Colombian President receives the Nobel Peace Prize

Oslo, Norway, December 10, 2016. The Nobel Prize Award Ceremony has delivered the 2016 Nobel Prize Award to Colombian President Juan Manuel Santos for his efforts in negotiating peace in his country between the Colombian government and the Farc guerrillas.


Colombia President receives the 2016 Nobel Peace Prize at a ceremony in the City Hall of the Norwegian city of Oslo. He has been awarded the prize for his resolute efforts to end the more than 50-year-long conflict in Colombia. The conflict has led to the death of at least 220,000 Colombians and the displacement of approximately six million people. Photo: Abdelwaheb Omar/Images Live

The prize was delivered during the Prize Award in the Oslo City Hall where Juan Manuel Santos received a diploma and medal. The Royal Family of Norway were present at the ceremony and at the following banquet together with representatives of the Norwegian Government and Parliament as well as international guests. The Colombian President’s long weekend in Norway has included a visit to a school in order to attend a ‘Save the Children Peace Prize Party’, which was dedicated to him and his efforts in achieving peace in Colombia. Manuel Santos was accompanied by Crown princess Mette Marit Haakonas and by the Crown Prince of Norway. The Colombian President has also held a press conference with Norway Prime Minister Erna Stolberg as well as a meeting with the President of the Storting, Mr Olemic Thommessen, and the supreme Standing Committee of Norway Foreign Affairs and Defence in Oslo.

The committee emphasised Mr. Santo’s ‘resolute efforts to bring the country’s more than 50-year-long civil war to an end’. The committee also highlighted how the war has led to the loss of life of at least 220 000 Colombians in addition to displacing nearly six million of them.


Colombian President attends a ‘Save the Children Peace Prize Party’, which was dedicated to him and his efforts in achieving peace in Colombia. The Party has taken place in an Oslo school to which Manuel Santos was accompanied by Crown princess Mette Marit and Haakon the Crown Prince of Norway. Photo:Abdelwaheb Omar/Images Live

The Colombian President had undertaken negations that culminated in the peace accord between the Colombian government and the FARC (Revolutionary Armed Forces of Colombia) rebels this year. Colombians were then given a chance to voice their opinion in a referendum on October 2nd, but the accord was rejected by a narrow majority only days before the Peace Prize announcement.

The Nobel Committee stated that the award is a tribute to the Colombian people whom have endured so many years of conflict and expressed the danger that the peace process will come to a halt and that civil war will flare up again. Thus it emphases the importance for the parties, headed by President Santos and FARC guerrilla leader Rodrigo Londoño, to continue to respect the ceasefire.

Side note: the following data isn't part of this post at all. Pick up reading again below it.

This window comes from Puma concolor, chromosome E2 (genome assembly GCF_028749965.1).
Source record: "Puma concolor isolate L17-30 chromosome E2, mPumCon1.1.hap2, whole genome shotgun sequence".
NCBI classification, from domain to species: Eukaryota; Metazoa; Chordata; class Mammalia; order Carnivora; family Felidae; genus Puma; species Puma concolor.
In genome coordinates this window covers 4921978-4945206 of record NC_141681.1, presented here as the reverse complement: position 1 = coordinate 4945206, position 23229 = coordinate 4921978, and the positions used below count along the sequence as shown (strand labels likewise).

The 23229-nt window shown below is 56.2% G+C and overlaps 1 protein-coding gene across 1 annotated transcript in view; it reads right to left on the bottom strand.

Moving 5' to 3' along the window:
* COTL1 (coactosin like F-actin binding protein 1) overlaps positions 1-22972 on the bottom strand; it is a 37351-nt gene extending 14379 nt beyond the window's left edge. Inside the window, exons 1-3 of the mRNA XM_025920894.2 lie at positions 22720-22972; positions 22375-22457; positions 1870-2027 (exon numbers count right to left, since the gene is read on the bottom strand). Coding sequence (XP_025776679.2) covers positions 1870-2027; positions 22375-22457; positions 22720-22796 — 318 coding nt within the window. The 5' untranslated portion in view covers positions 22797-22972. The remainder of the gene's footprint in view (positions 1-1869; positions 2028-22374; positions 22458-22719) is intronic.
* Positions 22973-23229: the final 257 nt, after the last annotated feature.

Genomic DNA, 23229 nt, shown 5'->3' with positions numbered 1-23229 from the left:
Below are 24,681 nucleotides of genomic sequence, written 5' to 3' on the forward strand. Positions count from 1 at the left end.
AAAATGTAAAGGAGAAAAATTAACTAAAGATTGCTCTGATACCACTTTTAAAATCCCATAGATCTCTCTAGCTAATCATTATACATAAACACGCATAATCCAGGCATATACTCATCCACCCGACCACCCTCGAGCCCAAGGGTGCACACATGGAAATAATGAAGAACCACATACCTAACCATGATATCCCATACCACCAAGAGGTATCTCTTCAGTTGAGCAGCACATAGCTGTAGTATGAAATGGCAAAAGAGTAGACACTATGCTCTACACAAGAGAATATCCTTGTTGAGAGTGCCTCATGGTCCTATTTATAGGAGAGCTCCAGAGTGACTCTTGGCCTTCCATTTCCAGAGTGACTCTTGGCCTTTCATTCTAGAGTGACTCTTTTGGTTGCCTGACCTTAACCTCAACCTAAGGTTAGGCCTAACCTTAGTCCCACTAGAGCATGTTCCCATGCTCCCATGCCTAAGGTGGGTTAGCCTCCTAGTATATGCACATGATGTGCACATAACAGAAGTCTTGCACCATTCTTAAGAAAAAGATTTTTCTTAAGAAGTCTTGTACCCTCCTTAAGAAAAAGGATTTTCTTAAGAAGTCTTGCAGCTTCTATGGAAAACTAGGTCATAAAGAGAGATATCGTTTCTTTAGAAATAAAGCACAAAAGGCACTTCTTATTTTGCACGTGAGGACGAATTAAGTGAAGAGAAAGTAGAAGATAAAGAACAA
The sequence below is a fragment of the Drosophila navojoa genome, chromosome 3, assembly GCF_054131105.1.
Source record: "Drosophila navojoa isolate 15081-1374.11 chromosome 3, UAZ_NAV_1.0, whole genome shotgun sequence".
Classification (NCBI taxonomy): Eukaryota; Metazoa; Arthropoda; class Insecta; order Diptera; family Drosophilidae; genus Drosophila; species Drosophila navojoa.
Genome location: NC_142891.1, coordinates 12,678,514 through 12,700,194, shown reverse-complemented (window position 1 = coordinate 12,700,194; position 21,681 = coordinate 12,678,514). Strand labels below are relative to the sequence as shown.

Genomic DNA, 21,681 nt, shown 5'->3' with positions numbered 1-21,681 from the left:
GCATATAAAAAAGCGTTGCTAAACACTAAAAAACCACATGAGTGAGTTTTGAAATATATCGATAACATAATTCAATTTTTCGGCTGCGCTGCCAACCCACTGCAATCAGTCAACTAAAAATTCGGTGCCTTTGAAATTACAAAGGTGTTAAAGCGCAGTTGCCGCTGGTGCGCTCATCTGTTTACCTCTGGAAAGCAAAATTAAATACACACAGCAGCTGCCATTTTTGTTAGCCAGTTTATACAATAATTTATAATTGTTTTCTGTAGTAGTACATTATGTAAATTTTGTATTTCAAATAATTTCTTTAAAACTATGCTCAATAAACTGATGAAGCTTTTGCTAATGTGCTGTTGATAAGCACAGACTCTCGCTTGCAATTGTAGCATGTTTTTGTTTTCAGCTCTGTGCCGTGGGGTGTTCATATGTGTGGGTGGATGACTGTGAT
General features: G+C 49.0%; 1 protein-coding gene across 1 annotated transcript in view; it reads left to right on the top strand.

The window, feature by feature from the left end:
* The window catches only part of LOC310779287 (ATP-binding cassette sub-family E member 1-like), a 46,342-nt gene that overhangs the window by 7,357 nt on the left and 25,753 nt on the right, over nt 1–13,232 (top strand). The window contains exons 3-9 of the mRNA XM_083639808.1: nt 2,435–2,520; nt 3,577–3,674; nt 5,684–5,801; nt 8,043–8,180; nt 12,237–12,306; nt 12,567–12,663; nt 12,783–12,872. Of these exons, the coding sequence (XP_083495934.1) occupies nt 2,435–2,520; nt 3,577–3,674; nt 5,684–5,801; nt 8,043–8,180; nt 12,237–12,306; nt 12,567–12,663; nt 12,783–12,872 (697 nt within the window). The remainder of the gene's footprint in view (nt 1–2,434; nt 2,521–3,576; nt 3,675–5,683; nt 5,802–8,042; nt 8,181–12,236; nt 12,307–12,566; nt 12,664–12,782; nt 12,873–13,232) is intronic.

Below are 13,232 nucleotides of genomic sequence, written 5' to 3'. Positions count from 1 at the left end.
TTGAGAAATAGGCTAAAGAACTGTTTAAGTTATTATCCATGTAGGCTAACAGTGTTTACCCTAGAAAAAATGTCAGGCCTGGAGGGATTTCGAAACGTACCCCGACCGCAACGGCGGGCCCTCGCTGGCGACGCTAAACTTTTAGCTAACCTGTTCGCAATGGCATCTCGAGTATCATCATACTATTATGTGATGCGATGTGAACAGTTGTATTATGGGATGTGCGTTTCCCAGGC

Santos himself said that he was deeply honoured by the prize and accepted it on behalf of the Colombian people and in particular on behalf of the victims of the decades-long conflict. In his speech at the award ceremony the Colombian President expressed his surprise at the result of the plebiscite called to ratify the peace agreement with the FARC. However, in spite of this unexpected setback he did not loose determination and pursued a broad national dialogue to seek unity and reconciliation as well as the widest possible consensus for reaching a new agreement. Indeed the Colombian government and the FARC signed a revised peace deal on November 24 which was then approved by both the Colombian Congress and the House of Representatives.

Landmine Victims Receive Donation of 25 Prosthesis

Colombia landmine victims receive  free prosthesis. Photo:Juancho Torres/Images Live

The prize ceremony was attended by several victims of the conflict, including former FARC hostage Ingrid Betancourt, and by Leyner Palacios, who lost 32 relatives as a result of a mortar attack launched by FARC. FARC leaders, who face US international arrests orders when they travel, were not present in Oslo but were represented by a Spanish lawyer who served as a chief negotiator for FARC.

In his acceptance speech the Colombian president said that the award should also be a tribute to all the parties who have contributed to the peace process, to the Colombian people, who have not given up hope of a just peace, and to the countless victims of the civil war, particularly to the 220,000 killed and six million displaced in the longest-running conflict in the western hemisphere. The Colombian conflict has generated the world’s second largest population of internally displaced. Many Colombians have also died or lost limbs due to land mines explosions. Land mines were laid in the country by both the Colombian government and the FARC. President Santos has  pledged to donate almost $1m in Nobel peace prize money to the victims of Colombia’s long conflict. In his speech Santos also put light on the need to rethink the war on drugs.

Report: Tina Lozio and Mara Jini/Images Live